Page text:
Things have changed. It doesn’t work that way anymore. These are two phrases that get tossed around a lot when it comes to marketing. Both are true – especially when it comes to video marketing. No marketing medium is more impactful, and that’s because video is the preferred way the world wants to consume information on our computers and mobile devices. Forbes recently reported that 1 million minutes of video will flow through global IP networks every second by 2021.
Statistics like that might make you think that video marketing is a nuclear option. It’s so powerful that you just can’t miss. Especially when you hear that 92 percent of mobile video viewers share what they’ve watched with others.
For all its potential, video marketing can easily fall flat on its face. Sure, you’ve got the video platform gorillas like YouTube, where more than 500 million hours of video are watched daily. Internet video traffic may account for 80 percent of all consumer traffic, but it’s spread out across a growing number of platforms.
As a brand, how do you push a signal through the noise when more video content will be uploaded in the next month than what the major US television networks have created over the past 30 years?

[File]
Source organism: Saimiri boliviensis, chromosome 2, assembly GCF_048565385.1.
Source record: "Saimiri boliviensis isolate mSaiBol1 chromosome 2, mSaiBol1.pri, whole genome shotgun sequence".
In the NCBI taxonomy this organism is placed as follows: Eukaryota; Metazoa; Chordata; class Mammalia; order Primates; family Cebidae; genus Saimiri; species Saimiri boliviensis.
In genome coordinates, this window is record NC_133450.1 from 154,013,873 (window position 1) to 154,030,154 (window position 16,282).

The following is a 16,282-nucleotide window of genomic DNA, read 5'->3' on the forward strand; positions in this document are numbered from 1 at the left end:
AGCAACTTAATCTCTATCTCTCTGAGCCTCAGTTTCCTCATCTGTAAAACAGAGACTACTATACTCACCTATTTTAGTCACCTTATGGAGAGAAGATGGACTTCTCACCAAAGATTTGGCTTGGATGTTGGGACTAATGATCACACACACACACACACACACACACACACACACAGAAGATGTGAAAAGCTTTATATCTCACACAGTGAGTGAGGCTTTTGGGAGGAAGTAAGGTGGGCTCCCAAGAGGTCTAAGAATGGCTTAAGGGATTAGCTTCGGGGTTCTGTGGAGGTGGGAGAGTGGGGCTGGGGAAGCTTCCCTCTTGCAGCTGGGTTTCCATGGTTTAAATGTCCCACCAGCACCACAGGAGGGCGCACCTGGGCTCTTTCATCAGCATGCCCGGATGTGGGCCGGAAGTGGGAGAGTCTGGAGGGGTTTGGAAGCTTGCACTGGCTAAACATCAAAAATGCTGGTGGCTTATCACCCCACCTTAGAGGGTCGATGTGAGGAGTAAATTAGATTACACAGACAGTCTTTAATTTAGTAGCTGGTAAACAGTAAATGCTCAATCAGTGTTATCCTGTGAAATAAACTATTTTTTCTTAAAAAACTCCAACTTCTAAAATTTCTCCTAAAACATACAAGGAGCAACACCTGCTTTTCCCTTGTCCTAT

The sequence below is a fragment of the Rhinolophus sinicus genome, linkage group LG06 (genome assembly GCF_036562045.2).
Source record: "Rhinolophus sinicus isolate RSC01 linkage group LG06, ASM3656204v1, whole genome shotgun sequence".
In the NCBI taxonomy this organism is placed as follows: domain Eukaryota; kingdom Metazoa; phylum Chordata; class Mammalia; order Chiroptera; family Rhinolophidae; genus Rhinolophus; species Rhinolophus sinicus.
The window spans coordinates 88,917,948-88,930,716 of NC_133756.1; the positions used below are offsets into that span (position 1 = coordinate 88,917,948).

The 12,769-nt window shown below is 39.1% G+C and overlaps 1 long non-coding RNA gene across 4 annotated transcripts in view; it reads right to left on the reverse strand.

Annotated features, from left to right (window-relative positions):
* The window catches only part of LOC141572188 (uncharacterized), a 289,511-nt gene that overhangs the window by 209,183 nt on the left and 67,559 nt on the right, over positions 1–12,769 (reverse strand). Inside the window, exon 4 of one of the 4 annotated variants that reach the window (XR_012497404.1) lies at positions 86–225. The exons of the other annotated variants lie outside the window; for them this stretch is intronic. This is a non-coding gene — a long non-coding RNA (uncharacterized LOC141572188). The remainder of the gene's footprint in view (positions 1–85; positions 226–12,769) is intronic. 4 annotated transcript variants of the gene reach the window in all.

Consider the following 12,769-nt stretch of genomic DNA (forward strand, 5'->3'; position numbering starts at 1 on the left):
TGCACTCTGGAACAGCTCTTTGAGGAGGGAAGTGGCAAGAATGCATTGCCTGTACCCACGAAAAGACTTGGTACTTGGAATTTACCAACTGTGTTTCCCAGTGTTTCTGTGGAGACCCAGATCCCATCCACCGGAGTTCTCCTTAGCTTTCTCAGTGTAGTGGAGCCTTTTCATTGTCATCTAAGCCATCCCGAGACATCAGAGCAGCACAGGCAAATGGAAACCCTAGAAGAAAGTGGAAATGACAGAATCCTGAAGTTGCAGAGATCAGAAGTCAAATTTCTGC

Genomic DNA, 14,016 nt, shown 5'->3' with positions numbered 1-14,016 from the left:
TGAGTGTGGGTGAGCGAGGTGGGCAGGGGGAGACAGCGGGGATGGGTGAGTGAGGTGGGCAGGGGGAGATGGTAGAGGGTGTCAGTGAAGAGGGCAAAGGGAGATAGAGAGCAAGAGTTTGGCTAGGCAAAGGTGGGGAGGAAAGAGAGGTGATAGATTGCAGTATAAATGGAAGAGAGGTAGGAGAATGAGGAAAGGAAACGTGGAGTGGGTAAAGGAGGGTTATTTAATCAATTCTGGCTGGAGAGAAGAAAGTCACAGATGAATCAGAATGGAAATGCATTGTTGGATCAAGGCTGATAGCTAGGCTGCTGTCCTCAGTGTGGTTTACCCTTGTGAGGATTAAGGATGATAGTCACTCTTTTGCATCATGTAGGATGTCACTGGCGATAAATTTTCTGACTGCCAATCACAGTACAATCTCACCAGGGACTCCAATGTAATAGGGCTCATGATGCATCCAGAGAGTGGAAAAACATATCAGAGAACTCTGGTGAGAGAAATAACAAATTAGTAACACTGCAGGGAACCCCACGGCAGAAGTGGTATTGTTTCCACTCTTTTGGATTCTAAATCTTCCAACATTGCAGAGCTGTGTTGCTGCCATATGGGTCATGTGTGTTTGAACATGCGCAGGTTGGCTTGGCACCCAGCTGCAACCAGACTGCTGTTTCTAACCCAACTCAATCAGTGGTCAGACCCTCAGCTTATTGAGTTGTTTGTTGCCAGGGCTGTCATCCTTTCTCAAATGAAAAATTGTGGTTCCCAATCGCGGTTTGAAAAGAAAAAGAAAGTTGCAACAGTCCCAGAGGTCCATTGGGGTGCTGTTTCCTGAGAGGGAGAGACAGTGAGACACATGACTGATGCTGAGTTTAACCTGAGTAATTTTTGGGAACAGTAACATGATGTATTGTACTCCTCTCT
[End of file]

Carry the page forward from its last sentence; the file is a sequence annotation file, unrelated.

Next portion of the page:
The curse of diversity
Things have changed.
30 years ago there were only three major television networks. You weren’t watching video on your computer. If you had an Internet connection, it used a dial-up modem. You might have gotten speeds of up to 9,600pbs.
That left broadcast television. Video marketing was interruptive. Look how far we’ve come.
The challenge for any brand today is how to communicate a uniform identity across multiple platforms? In the days of broadcast TV you created one commercial. One message worked for everybody. Today, what works on YouTube could very well be inappropriate for Twitter.
And yet, many brands today still apply the broadcast TV approach to video marketing. Distribution is the final stage of their content marketing process. The initial focus on finding an interesting concept.
It doesn’t work that way anymore.
At one time, a single video – or any type of marketing content for that matter – did have the ability to capture attention with just search results. Social media still offered organic reach. Those days are gone. The majority of the Internet’s traffic is concentrated on social networks or search engines who don’t see a business case in sharing the traffic.
Audiences have caught on, too. They’re not who they used to be. Your “audience” is actually a different group of people each day. In email marketing, these groups are called dynamic segments. In video marketing, your “audience” is comprised mostly of people who need help right now.
The ecosystem has changed. If you’re a marketer using video, your distribution process has to change, too.
One video, one channel
Successful brands have discovered that distribution has to jump from being the last step in the process to being the very first. Ideation and creative are not the starting points.
You end up with a 1-2-3 process that looks like this: